DSC_0618-EditI am fascinated by astronomy, the galaxies and stars and I’ve always wanted to photograph them, especially the Milky Way as the definition is so intense. One of the most difficult aspects to creating good astrophotographs is the other elements to include in the image. An image of solely the night sky is not nearly as interesting as one that includes some earthly element to give us scale and interest.

Trees, rocks, mountains offer great interesting subjects to photograph under a starry night sky, but sometimes you want something a little more. I have always wanted to capture the stars behind something man made and I’ve tried a couple of times. A curving mountains road, bridges, interesting dark abandoned buildings. They have been interesting but I wanted more.
When exploring the Outer Banks with good friends Athena Carey and Josh Carlisle a year ago I attempted to capture the Cape Hatteras Lighthouse under the stars. In my mind this was the perfect object as there was an emotion that the lighthouse brought to the table. The purpose of a lighthouse is to inform and warn sailors where the land is and it does that by sending its lighted signal into the darkness. An illuminated light against a dark starry sky would tell a very interesting story. While I didn’t achieve my goal that year I tried again more recently and came away with much more pleasing results.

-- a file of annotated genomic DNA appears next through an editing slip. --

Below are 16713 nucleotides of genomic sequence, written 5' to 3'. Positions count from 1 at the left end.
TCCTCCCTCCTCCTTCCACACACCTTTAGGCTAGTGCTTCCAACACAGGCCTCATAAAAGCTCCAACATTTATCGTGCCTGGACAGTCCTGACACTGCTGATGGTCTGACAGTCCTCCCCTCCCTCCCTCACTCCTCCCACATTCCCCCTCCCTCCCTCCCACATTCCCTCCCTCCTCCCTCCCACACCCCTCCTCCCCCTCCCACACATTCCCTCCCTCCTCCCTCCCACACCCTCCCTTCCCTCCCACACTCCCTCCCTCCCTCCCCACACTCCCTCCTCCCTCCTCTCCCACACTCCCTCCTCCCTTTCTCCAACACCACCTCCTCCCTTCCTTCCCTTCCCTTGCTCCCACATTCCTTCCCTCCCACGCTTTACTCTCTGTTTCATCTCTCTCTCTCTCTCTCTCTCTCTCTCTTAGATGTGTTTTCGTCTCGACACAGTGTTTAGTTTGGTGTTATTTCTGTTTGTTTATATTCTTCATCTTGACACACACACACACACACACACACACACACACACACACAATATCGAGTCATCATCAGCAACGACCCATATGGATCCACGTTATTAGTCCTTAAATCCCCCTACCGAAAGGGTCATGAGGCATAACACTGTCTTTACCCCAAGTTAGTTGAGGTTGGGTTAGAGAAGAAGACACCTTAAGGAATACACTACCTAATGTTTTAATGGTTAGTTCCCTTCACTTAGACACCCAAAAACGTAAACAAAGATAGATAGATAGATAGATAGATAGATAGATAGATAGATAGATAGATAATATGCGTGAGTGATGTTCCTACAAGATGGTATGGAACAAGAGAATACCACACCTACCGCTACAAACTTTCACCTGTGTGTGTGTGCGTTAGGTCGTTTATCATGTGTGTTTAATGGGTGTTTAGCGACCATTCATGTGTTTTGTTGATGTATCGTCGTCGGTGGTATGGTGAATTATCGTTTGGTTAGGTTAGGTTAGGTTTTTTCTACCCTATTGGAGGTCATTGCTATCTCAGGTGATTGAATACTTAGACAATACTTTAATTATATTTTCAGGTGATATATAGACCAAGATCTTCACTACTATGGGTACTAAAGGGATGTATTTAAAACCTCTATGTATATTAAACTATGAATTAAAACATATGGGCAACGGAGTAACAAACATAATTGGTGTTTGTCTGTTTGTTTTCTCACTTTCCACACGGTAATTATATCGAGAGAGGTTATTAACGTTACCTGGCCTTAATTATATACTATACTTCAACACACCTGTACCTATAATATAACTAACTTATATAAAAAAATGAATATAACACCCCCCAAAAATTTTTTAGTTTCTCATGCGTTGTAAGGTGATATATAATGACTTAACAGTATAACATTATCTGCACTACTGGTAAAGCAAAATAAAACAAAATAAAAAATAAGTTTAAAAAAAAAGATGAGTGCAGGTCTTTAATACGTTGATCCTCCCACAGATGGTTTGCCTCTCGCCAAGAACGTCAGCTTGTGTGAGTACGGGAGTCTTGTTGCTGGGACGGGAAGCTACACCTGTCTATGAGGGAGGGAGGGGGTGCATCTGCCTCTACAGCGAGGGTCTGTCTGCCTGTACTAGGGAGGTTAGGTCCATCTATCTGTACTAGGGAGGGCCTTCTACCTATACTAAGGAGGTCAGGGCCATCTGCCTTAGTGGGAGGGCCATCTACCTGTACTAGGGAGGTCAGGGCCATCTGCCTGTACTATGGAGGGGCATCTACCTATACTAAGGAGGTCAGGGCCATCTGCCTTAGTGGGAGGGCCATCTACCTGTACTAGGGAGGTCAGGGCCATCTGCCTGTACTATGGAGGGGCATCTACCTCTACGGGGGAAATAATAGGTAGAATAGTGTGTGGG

These are both single exposures of the Bodie Island Lighthouse captured with the Rokinon 14mm at f/2.8, ISO 2000 and ISO 3200 on the Nikon D800 respectively. The secret for these was timing to only get one rotation of the light.  In this case I was limited to 25 seconds before the light came around again. 🙂

Have you tried astrophotography with significant light in the frame?

Light up the Night